Can we turn it into American bashing? Hot dang! That GWB fella, etc, ...
Well, I wasn't going to say anything at the risk of being labelled a curmudgeonly old prick, and no doubt the usual Snopes-haters will come out in force, but really..... did anybody really believe it as they read it?
Like a tear-jerking movie, it stirred my emotions, which it was clearly meant to do. But unlike the best tear-jerkers, not at any stage did it remotely masquerade as truth. To anybody with an idea of the mindset of teenagers, the idea of two whole teams of adolescent kids subverting their own desires for a grand final win to help a disabled kid attain his life's dream is so preposterous as to make Harry Potter look realistic.
Nice try, but no cigar. Snopes once again is spot on in not only exposing it as a fraud but pointing to the underlying issues.
There was a young lad lived down our way, had massive physical problems, epilepsy, deformed head, bent body and walked with a limp. He was actually quite a nice guy when ya' got talking to him.
He got a job on our local market, but only lasted a few weeks as he was a bit sick of the wider public taking the p*ss, culminating in a load of the local lads telling him that, "scum like him shouldn't be on the fecking earth,"
It really upset him, (he got over it though).
Don't know what the answer is, I used to be one of them local lads me'self.
Location: South of the North Pole, north of the South Pole...
Society is judged...
Now that we have globalisation, will society "be judged" on a worldwide-basis too...?
EGCC4284's example is perhaps examplary because it simply requires people to contribute stuff most people have in abundunce and can express in human terms of empathy etc. without much to do with any real-world costs that can be measured monetarily...
If we are truly a global society today, then I don't see many people ascending to heaven in the near future. I guess that someone who lives in an affluent part of somewhere in the UK, say, Chichester, West Sussex, might be able to construe events in order to assume that they'll get there anyway.
But what with all the (especially African) orphans living with the results of just the AIDS epidemic, I wouldn't feel too confident about ascending to those pearly gates (especially if I was reasonably affluent) or lived in God's own country...
What is (or should be free) is one thing. The decision on whether or not to spend £500 more on an even bigger LCD or plasma TV is an entirely personal decision between your God and your interior designer. Hmmmm...
Nice story if a bit soppy plus not being, as it were, literally true.
"It's" for "its" is a grammar mistake, not spelling. Both words are spelled correctly; it is just that the contraction of "it is" is mistakenly used for the possessive. That apostrophe has some weird appeal to people posting.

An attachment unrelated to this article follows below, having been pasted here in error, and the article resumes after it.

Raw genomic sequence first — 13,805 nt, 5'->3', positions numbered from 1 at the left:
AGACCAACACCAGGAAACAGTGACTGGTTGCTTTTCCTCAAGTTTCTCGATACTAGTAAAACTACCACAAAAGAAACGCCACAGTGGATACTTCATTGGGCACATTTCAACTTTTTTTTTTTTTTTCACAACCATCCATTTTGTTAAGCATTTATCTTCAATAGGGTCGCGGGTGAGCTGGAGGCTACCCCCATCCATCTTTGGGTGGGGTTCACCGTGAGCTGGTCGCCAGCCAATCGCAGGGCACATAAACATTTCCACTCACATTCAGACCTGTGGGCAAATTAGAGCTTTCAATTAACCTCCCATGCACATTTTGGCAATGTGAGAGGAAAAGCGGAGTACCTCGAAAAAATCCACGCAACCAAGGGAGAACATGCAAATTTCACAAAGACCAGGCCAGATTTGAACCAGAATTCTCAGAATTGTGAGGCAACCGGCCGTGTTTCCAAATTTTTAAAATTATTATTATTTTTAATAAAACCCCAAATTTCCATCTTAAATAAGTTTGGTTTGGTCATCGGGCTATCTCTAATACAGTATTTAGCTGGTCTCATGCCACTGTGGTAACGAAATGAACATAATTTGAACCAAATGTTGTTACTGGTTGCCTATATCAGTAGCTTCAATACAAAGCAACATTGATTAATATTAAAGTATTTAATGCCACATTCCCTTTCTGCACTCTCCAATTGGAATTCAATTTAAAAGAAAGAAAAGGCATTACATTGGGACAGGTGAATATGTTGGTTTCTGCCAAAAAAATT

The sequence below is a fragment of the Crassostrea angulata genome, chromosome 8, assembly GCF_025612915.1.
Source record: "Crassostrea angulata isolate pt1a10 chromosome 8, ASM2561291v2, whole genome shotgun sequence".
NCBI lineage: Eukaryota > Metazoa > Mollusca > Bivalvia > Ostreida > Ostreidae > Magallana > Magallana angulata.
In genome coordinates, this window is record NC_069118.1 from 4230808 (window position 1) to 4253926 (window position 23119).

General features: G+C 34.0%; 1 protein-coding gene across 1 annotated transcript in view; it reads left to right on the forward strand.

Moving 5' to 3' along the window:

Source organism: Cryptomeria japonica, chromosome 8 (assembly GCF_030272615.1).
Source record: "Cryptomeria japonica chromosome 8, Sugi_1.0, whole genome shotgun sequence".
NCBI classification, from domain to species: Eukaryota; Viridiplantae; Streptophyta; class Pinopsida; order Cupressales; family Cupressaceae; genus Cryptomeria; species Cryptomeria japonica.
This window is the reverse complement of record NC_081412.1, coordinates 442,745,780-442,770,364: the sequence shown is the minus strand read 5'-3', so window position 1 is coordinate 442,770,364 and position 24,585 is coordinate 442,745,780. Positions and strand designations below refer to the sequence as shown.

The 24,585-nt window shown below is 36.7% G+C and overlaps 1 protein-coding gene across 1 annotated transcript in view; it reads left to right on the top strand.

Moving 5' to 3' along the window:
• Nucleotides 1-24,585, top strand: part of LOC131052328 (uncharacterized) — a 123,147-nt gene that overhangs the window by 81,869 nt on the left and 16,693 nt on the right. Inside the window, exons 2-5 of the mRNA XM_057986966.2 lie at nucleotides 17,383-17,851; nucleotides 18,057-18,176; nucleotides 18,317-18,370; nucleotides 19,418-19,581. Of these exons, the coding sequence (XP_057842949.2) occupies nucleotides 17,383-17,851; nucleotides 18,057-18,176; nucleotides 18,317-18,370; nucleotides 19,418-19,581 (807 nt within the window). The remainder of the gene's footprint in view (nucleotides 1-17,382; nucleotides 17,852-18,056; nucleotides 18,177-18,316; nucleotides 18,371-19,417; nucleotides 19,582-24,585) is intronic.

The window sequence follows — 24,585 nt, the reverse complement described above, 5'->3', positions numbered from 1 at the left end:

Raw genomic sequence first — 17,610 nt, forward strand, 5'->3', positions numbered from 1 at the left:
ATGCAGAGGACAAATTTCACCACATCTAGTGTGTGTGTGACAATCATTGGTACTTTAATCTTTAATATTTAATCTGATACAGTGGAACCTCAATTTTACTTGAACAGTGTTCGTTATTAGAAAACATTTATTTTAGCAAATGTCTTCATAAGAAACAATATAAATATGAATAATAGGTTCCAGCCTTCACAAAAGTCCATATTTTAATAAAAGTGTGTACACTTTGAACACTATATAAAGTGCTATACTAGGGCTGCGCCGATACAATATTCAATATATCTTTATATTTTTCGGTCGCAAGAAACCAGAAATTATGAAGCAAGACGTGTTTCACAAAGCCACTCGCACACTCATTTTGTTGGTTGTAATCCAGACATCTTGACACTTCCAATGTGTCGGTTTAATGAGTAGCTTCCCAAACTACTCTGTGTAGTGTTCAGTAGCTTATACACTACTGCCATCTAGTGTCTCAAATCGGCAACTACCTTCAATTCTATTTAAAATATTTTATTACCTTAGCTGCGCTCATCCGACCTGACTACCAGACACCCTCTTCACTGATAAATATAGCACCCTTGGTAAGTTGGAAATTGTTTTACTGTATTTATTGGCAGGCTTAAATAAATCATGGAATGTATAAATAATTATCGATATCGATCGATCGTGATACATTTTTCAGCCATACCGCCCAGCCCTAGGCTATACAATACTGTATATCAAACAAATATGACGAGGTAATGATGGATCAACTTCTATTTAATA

To say that someone is a curmudgeonly old pr1ck is being redundant, I think. We pricks are ipso facto curmudgeonly, young, middle-aged and old.
There was a kid at school who had a dodgy arm, it stayed contracted/bent up. She copped a fair bit of teasing but she didn't do any harm to any one and eventually she was accepted into the normal playground activities. She used to get some protection from the larger kids as they happily beat up any new kid that dared give her a hard time.
My dear old Nan used to live at Clovelly. One of her neighbours was a kid 'bout my age. He was a "spastic" and couldn't walk or talk very clearly. However, he was a nice enough kid and we used to play together. While his speech was occassionally hard to understand, his brain was mega sharp.
I knew him as Chris, the rest of Australia knows him as "Steady Eddy"
Al Fakhem, you are indeed a dick! This is the second time on JB today that someone writes something worth reading and tossers out there with nothing better to do, pick up on peoples spelling and or grammar. Will all you oxygen thieves that insist on doing this please sod off to a forum for those obsessed with spelling and grammar in the english language and let the rest of us get on with communicating quite adequately with each other!
Well of course it's a fable. But it was presented as a true story, and so it gets passed around the internet as such and lots of people choose to believe it. Many of us curmudgeonly pricks of whatever vintage sigh and wish that it were so, yet having been worn down by the horrible facts of life over the years we shudder at the schmaltz.
Hence my original point about tear-jerkers; only the very best of them can make you believe for a while they could be true.
I agree with the point about the grammar police, and I'm a bit concerned that I may have been the one tarred with that. There are many other valid reasons I deserve to be called a curmudgeonly prick, but at least in this case it's not one of them.
Con-Pilot, of course you are a curmudgeonly old prick, but I fear that much as I hate to accept it, and I am not accepting it with any grace at all, a six year age difference does not constitute the difference between galloping senility and being in the prime of life. I therefore propose that we are both re-classified to curmudgeonly middle-aged pricks. I have seconded the motion and have taken a vote in your absence, which was passed unanimously. Welcome back to middle-age!